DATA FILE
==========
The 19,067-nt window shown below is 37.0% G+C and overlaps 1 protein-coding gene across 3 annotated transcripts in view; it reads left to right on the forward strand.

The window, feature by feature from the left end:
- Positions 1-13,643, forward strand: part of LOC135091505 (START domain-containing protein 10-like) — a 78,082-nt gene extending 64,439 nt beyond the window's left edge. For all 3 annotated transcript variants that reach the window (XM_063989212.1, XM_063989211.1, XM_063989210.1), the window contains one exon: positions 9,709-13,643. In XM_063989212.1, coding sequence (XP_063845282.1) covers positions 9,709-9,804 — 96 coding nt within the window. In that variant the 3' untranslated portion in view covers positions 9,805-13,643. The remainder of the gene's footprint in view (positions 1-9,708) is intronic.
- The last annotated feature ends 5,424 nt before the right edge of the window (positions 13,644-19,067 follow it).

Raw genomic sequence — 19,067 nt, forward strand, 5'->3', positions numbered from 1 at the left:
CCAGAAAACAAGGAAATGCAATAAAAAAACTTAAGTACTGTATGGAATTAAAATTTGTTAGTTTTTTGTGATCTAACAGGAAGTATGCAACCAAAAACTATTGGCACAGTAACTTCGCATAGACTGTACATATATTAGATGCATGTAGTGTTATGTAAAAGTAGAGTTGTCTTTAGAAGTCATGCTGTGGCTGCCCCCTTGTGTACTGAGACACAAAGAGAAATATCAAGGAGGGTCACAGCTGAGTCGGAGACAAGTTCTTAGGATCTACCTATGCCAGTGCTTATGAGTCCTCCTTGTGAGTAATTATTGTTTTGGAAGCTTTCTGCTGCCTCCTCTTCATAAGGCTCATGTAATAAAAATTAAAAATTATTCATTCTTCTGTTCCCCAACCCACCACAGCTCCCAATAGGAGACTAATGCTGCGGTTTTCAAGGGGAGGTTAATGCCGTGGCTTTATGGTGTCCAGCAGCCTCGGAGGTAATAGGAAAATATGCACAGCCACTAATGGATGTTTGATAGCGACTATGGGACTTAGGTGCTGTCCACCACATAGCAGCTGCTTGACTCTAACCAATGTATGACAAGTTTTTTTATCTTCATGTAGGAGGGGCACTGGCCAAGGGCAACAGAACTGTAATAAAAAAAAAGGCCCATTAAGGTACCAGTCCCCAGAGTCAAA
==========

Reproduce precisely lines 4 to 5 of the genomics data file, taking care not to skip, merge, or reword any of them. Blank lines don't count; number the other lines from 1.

- The last annotated feature ends 5,424 nt before the right edge of the window (positions 13,644-19,067 follow it).

Raw genomic sequence — 19,067 nt, forward strand, 5'->3', positions numbered from 1 at the left: